Invasive vine spotted in Mission Beach jungle.

News release | 14-Aug-2018

Cassowary Coast residents are being urged to check their properties for Mikania Vine after a new patch of the invasive weed was spotted recently at Mission Beach.

National Tropical Weed Eradication Program Leader Mick Jeffery said Mikania Vine patch was spotted by a Cassowary Coast Regional Council Pest Management Operator during a routine roadside survey for Siam Weed.

“The officer spotted a dense brown patch of seed heads and a field visit confirmed the patch of Mikania on the side of the Tully-Mission Beach Road,” Mr Jeffery said.

“Mikania is the one of the highest priority weeds for the Cassowary Coast Regional Council and Biosecurity Queensland will work with council to detect and control all Mikania vine outbreaks.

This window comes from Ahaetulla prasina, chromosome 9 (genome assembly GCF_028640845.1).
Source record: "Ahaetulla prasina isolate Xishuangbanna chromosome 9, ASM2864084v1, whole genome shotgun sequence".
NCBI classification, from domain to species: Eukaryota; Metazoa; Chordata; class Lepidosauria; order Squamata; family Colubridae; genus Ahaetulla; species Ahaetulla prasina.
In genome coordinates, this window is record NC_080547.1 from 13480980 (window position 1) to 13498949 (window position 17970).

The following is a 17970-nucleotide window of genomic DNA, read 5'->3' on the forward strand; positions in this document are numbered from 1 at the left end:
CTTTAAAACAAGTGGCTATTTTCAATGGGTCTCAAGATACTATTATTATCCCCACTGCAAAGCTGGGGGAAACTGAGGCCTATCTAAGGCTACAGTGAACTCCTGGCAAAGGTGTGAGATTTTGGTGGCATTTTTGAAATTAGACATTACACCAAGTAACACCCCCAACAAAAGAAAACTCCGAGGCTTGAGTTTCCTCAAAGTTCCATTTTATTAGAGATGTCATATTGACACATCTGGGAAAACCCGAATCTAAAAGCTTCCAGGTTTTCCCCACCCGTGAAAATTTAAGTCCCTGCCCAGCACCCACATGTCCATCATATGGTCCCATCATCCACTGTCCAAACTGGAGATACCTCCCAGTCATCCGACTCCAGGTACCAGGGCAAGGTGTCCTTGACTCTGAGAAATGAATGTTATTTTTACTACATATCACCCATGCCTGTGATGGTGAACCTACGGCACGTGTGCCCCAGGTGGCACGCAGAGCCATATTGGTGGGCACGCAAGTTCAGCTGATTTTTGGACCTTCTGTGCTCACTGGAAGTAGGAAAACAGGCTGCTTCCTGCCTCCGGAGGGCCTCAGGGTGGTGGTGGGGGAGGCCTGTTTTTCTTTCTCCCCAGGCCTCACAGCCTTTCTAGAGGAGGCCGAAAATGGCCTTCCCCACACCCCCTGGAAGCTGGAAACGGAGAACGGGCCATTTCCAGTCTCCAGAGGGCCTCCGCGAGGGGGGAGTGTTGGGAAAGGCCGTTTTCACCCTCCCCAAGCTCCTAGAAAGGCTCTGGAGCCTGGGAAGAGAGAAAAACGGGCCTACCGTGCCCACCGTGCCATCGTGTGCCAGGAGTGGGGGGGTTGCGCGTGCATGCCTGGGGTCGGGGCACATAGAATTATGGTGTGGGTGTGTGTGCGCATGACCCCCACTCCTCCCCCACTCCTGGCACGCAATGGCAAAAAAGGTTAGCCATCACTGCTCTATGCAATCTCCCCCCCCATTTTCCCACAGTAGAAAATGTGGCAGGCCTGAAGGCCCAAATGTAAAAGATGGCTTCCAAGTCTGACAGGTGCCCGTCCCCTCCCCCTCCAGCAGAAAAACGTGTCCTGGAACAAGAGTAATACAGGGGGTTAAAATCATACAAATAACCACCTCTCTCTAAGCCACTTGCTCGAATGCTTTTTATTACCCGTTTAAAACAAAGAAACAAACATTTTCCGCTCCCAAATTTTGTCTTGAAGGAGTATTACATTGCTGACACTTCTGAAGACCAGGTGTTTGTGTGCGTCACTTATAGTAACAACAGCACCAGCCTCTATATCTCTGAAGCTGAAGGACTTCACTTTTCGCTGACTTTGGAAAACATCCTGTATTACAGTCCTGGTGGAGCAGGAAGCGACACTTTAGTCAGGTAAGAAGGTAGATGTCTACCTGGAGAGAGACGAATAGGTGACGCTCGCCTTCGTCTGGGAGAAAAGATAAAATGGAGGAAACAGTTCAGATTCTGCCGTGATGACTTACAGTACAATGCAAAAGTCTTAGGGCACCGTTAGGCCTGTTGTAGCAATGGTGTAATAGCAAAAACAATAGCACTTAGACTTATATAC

“Ground searches will be conducted over the next few weeks and members of the community are urged to keep an eye out for Mikania.”

Mr Jeffrey said the detection was the first new infestation at Mission Beach for seven years and followed a detection of Mikania in June 2018 near Ingham.

“It is extremely important that everyone watches out for Mikania, and report all sightings to Biosecurity Queensland by calling 13 25 23,” Mr Jeffery said.

“Mikania has smooth heart-shaped leaves, 4–13 cm in length, that taper to an acute point.

“The leaves grow in opposite pairs along their stems which are slender, ribbed and bear fine, white hairs.

“The leaves also have a pungent smell when handled.”

Mr Jeffery said Mikania was an extremely fast-growing smothering vine.

“Mikania poses a serious threat to agricultural industries, damages the natural environment and affects the habitat of native animals,” Mr Jeffery said.

“Mikania is amongst the worst agricultural weeds in many Pacific and Asian nations which is why the National Tropical Weeds Eradication Program has targeted it for eradication from Australia.

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Media contact: Brad Muir, (07) 3087 8600